“Why does the international community try to stop it? The slaves are better off with their masters. This is their fate. When they leave, they starve.”
Moral outrage in such cases is a necessary motivator, but it also blinds us to seeing what is needed to stop the practice. Better ideas, like the economically productive potential of free human beings, and free societies are stronger weapons for the non-slave trading countries than condemning ‘backward’ sins. This also needs to be coupled with financial and national incentives to lead the elites to recognize their own potential to benefit.
The Information Revolution has clearly not prevented war or genocide or even given the public that much more of a say in the way their countries conduct international affairs. But it does offer the potential for norms to flow significantly faster and more deeply into countries around the world. This is often poo-poo’ed when it means everyone starts drinking coke and talking with an American accent, but it also means that the battle of ideas is radically shaken up in ways that have never before been possible. If the world is to make good on any of the high language of the Universal Declaration of Human Rights (it is 61 years since it was signed), then we need to make causes such as eradicating slavery a true objective. Whilst some issues such as conflict, and violence in conflict are difficult to learn about when occurring, much less deal with, long term human rights violations such as slavery are one’s we can track, monitor and deal with much more strongly due to the new information at our finger-tips. If the Information Revolution is to mean anything to human rights (and it’s not clear that it does) then I’d like to predict that Slavery will be its first great victory. That day is still some time off with an estimated 20 million bonded labour slaves around the world. Of a similar note (though more talked about in SE Asia) is human trafficking which may entrap from 2.5 to 5 million people around the world.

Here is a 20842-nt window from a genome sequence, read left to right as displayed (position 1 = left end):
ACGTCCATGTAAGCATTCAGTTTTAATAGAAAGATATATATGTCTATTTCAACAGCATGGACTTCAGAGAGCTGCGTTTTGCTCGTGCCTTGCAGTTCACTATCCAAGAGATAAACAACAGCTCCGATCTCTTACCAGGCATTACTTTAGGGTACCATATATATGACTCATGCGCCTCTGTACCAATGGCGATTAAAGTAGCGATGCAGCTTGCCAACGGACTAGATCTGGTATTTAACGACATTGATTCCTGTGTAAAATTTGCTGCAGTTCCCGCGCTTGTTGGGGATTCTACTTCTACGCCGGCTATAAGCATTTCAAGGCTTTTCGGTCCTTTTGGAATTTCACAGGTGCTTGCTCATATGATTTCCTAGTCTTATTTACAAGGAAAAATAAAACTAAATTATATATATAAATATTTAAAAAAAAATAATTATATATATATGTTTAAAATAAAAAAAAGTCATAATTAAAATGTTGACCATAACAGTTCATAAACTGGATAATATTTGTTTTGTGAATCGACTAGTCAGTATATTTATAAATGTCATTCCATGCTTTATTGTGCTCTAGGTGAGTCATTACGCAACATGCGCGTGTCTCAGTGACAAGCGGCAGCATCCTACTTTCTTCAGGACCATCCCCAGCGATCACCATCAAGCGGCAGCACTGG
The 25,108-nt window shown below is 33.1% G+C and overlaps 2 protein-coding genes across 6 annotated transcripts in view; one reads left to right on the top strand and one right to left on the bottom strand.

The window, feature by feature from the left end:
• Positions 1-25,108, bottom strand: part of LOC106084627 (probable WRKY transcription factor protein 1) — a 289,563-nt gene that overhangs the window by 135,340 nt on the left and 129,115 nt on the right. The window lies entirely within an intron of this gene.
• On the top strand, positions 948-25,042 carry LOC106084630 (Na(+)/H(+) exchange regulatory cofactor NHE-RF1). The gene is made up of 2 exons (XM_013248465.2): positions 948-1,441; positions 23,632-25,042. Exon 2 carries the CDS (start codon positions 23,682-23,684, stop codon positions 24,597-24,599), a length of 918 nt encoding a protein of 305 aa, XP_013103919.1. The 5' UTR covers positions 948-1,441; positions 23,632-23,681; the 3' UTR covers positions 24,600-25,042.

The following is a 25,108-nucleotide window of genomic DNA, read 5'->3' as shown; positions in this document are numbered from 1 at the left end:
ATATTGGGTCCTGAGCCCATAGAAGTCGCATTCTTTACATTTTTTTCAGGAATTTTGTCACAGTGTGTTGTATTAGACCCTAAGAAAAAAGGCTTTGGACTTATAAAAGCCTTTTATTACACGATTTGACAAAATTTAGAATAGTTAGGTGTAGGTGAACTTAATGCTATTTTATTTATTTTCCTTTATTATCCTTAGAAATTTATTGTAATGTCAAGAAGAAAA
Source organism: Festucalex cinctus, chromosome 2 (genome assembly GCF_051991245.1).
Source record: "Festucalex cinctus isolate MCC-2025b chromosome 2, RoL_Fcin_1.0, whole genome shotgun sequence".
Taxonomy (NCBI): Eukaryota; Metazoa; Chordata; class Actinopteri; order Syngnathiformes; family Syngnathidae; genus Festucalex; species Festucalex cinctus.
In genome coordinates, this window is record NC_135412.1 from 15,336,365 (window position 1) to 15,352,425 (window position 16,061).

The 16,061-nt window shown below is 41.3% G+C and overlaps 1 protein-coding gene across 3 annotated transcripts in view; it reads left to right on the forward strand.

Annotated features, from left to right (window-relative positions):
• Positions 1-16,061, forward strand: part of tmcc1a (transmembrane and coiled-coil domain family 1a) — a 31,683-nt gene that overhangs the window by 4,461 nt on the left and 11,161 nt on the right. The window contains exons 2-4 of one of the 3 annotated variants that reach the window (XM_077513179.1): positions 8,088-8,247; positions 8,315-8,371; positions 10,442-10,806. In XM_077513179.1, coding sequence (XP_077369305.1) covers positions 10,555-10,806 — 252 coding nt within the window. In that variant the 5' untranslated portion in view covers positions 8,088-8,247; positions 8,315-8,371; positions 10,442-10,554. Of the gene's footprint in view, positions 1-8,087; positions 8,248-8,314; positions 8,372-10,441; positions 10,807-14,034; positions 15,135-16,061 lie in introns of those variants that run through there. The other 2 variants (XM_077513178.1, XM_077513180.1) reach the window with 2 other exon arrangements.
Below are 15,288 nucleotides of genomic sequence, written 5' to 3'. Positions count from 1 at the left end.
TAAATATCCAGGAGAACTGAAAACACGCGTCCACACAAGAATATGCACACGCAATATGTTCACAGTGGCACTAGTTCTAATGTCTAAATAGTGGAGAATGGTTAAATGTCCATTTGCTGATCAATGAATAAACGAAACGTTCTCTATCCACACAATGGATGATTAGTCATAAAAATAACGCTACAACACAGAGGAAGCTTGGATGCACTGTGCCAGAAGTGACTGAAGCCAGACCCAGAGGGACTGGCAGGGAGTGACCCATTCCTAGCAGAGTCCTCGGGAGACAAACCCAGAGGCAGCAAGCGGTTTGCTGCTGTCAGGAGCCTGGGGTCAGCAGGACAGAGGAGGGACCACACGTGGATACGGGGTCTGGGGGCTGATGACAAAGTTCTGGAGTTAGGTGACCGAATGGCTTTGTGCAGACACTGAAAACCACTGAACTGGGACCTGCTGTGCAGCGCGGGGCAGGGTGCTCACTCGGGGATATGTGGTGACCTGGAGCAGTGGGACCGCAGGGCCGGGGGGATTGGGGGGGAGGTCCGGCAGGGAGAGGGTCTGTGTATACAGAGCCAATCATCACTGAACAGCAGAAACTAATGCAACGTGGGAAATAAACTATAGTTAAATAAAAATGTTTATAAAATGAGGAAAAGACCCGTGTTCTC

This issue is obviously one that touches the US President Barack Obama closely, given his own status as first African-American President, and his wife’s history with a great, great grandfather who was a bonded slave in southern America. Obama raised the issue on his recent trip to Africa, and his wife and Secretary of State Hillary Clinton have also held events this year to help address the issue. Yet this is as I said at the beginning a battle of ideas and influence, not one that can be condemned nor bombed out of sight. Obama has too many challenges, and his skin-colour does not automatically give him a gilded tongue for every important cause. But where other challenges of stopping war or genocide or exploitation may well be beyond us, stopping slavery is something that is surely possible within the next 100 years. We can finally peer down and track where and how many are in chains, it is then up to us to convince and coerce those in charge to finally let them be free. Morality may energize us, but it is winning the battle of ideas about the best types of behaviour and action, by both individuals and countries that will achieve it for us. We must not relent.
This morning brings with it news that Israel’s Government is invoking Hitler in its cause to build in East Jerusalem
Israeli officials said on Wednesday Foreign Minister Avigdor Lieberman told Israeli ambassadors to circulate the 1941 shot in Berlin of the Nazi leader seated next to Haj Amin al-Husseini, the late mufti or top Muslim religious leader in Jerusalem.
One official said Lieberman, an ultranationalist, hoped the photo would “embarrass” Western countries into ceasing to demand that Israel halt the project on land owned by the mufti’s family in a predominantly Arab neighborhood in East Jerusalem.
Some diplomats opposed Lieberman’s move, arguing it could earn Israel stiffer world criticism for seeming to sidestep the wider conflict it faces with the Palestinians who want East Jerusalem as capital of a future state, another official said.